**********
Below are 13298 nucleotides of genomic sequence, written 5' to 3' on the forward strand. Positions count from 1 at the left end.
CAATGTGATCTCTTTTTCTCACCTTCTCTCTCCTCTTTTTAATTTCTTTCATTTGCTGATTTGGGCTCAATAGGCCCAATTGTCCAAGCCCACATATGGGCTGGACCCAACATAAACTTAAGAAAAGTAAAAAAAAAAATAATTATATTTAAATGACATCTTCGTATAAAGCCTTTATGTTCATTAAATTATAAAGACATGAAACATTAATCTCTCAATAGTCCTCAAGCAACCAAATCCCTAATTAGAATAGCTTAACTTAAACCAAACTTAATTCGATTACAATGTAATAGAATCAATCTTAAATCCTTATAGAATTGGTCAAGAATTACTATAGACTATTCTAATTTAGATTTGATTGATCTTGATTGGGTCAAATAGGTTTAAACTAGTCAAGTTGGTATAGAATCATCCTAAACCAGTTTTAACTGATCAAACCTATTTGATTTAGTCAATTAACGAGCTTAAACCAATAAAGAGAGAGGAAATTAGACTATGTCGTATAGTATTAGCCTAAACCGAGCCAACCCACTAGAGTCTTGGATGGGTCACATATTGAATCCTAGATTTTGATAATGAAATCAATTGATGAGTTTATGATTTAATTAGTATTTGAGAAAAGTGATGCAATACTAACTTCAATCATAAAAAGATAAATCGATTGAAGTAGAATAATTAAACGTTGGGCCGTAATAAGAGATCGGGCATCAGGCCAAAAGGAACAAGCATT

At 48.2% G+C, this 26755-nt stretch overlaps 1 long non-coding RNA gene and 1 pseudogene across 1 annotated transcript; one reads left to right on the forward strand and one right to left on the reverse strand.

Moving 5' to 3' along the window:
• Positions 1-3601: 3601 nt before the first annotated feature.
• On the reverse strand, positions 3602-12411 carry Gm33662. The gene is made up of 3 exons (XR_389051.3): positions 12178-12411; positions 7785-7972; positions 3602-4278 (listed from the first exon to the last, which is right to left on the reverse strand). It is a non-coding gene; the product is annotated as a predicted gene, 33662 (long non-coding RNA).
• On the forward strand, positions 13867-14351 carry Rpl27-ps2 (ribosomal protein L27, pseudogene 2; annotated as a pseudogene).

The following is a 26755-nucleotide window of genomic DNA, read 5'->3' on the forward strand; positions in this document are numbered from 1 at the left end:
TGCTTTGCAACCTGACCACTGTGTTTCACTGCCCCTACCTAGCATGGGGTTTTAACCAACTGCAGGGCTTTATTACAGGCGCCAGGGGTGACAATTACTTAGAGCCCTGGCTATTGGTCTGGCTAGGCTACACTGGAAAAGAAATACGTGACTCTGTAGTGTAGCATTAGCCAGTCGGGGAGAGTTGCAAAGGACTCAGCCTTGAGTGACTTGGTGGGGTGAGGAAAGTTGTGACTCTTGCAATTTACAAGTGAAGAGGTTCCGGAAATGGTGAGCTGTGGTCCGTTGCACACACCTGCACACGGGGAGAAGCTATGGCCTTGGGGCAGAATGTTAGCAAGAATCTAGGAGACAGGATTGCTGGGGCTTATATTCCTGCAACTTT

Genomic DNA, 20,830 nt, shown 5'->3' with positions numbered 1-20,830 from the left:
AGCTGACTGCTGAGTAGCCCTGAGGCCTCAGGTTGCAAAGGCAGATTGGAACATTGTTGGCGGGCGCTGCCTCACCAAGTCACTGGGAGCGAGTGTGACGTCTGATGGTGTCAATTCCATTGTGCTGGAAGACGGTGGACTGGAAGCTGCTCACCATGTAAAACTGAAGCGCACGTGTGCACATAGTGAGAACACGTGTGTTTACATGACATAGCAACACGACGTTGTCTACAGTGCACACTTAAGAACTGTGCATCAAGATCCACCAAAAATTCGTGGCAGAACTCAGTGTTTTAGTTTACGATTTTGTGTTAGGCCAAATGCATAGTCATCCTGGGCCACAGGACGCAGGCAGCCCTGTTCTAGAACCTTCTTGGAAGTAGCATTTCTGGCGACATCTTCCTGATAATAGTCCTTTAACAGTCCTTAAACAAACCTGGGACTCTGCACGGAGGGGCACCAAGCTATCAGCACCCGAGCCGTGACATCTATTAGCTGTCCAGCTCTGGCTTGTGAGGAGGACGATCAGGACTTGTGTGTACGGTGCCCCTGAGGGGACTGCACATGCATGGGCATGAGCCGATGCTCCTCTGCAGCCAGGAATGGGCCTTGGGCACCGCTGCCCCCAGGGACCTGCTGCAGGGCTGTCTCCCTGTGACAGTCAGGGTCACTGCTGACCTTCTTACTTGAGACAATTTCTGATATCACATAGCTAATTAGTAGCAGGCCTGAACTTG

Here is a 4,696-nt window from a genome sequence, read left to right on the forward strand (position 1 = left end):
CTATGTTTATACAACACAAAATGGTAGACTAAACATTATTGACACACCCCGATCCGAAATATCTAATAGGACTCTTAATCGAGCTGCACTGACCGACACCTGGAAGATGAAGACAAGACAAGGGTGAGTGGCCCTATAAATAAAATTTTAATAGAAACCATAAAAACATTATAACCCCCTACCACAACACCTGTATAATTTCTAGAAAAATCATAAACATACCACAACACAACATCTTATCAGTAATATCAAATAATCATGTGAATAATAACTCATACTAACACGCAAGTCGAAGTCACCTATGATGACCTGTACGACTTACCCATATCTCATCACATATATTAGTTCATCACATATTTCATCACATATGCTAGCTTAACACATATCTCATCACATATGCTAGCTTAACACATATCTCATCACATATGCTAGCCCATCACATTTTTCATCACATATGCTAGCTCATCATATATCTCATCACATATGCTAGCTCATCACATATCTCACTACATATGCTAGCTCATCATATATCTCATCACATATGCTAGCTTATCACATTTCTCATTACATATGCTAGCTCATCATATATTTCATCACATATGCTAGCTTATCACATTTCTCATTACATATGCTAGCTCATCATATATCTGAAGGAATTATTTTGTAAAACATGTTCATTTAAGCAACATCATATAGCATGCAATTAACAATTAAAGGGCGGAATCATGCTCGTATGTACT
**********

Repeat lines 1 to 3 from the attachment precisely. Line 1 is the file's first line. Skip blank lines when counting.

Below are 13298 nucleotides of genomic sequence, written 5' to 3' on the forward strand. Positions count from 1 at the left end.
CAATGTGATCTCTTTTTCTCACCTTCTCTCTCCTCTTTTTAATTTCTTTCATTTGCTGATTTGGGCTCAATAGGCCCAATTGTCCAAGCCCACATATGGGCTGGACCCAACATAAACTTAAGAAAAGTAAAAAAAAAAATAATTATATTTAAATGACATCTTCGTATAAAGCCTTTATGTTCATTAAATTATAAAGACATGAAACATTAATCTCTCAATAGTCCTCAAGCAACCAAATCCCTAATTAGAATAGCTTAACTTAAACCAAACTTAATTCGATTACAATGTAATAGAATCAATCTTAAATCCTTATAGAATTGGTCAAGAATTACTATAGACTATTCTAATTTAGATTTGATTGATCTTGATTGGGTCAAATAGGTTTAAACTAGTCAAGTTGGTATAGAATCATCCTAAACCAGTTTTAACTGATCAAACCTATTTGATTTAGTCAATTAACGAGCTTAAACCAATAAAGAGAGAGGAAATTAGACTATGTCGTATAGTATTAGCCTAAACCGAGCCAACCCACTAGAGTCTTGGATGGGTCACATATTGAATCCTAGATTTTGATAATGAAATCAATTGATGAGTTTATGATTTAATTAGTATTTGAGAAAAGTGATGCAATACTAACTTCAATCATAAAAAGATAAATCGATTGAAGTAGAATAATTAAACGTTGGGCCGTAATAAGAGATCGGGCATCAGGCCAAAAGGAACAAGCATT

At 48.2% G+C, this 26755-nt stretch overlaps 1 long non-coding RNA gene and 1 pseudogene across 1 annotated transcript; one reads left to right on the forward strand and one right to left on the reverse strand.